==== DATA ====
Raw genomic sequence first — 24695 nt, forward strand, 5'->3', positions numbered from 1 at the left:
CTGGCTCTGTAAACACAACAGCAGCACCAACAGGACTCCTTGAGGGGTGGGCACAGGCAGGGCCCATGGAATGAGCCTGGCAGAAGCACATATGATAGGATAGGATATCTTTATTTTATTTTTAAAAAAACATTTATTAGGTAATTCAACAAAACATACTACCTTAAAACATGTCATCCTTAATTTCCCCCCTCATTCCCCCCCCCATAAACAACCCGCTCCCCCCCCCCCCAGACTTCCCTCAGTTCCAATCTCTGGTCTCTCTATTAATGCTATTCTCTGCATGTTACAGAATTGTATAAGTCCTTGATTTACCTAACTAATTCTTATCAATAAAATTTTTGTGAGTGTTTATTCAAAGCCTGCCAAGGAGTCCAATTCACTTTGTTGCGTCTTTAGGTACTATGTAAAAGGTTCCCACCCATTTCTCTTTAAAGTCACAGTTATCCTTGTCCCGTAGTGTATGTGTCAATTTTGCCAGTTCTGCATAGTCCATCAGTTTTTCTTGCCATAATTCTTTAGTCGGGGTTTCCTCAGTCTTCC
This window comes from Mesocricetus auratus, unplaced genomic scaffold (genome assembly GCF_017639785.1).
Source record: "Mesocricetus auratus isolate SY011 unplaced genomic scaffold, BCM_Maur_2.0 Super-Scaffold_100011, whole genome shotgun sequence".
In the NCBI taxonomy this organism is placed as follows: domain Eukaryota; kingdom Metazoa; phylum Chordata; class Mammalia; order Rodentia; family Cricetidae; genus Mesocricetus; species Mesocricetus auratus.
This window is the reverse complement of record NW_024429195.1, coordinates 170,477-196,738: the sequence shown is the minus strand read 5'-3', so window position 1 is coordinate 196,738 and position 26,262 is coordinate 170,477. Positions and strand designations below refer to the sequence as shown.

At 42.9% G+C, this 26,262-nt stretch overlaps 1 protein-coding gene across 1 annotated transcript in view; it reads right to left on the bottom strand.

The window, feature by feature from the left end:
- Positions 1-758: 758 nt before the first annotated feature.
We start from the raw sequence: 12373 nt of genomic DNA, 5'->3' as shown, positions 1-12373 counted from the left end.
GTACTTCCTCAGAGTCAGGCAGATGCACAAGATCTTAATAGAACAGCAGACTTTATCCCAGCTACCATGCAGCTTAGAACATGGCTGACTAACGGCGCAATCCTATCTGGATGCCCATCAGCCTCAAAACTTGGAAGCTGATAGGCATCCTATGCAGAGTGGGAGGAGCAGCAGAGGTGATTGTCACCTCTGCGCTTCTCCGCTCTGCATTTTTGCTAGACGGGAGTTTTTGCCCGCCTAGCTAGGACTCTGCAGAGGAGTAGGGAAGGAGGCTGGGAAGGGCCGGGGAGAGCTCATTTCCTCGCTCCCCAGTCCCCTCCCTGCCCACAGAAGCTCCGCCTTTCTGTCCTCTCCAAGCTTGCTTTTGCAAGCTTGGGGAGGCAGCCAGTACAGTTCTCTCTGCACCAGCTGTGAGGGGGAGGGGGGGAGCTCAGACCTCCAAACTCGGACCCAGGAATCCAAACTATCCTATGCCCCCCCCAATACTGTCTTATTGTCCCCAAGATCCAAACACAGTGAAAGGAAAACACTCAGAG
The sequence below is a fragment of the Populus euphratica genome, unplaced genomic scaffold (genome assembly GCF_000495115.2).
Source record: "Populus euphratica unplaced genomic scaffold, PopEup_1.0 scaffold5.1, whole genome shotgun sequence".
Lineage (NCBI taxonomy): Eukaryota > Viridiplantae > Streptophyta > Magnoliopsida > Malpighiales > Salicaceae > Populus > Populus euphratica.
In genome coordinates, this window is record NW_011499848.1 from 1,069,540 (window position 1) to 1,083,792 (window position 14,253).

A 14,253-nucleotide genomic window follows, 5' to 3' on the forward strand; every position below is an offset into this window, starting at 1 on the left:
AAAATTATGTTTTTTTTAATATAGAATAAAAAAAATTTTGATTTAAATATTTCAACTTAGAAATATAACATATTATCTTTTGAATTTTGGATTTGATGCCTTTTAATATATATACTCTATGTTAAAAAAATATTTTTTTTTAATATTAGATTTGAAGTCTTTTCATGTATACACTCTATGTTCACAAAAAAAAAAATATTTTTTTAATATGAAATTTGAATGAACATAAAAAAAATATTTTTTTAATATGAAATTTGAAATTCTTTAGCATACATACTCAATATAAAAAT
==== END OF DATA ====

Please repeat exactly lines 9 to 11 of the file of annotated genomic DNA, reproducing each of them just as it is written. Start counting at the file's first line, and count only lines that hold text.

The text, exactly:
- Positions 1-758: 758 nt before the first annotated feature.
We start from the raw sequence: 12373 nt of genomic DNA, 5'->3' as shown, positions 1-12373 counted from the left end.
GTACTTCCTCAGAGTCAGGCAGATGCACAAGATCTTAATAGAACAGCAGACTTTATCCCAGCTACCATGCAGCTTAGAACATGGCTGACTAACGGCGCAATCCTATCTGGATGCCCATCAGCCTCAAAACTTGGAAGCTGATAGGCATCCTATGCAGAGTGGGAGGAGCAGCAGAGGTGATTGTCACCTCTGCGCTTCTCCGCTCTGCATTTTTGCTAGACGGGAGTTTTTGCCCGCCTAGCTAGGACTCTGCAGAGGAGTAGGGAAGGAGGCTGGGAAGGGCCGGGGAGAGCTCATTTCCTCGCTCCCCAGTCCCCTCCCTGCCCACAGAAGCTCCGCCTTTCTGTCCTCTCCAAGCTTGCTTTTGCAAGCTTGGGGAGGCAGCCAGTACAGTTCTCTCTGCACCAGCTGTGAGGGGGAGGGGGGGAGCTCAGACCTCCAAACTCGGACCCAGGAATCCAAACTATCCTATGCCCCCCCCAATACTGTCTTATTGTCCCCAAGATCCAAACACAGTGAAAGGAAAACACTCAGAG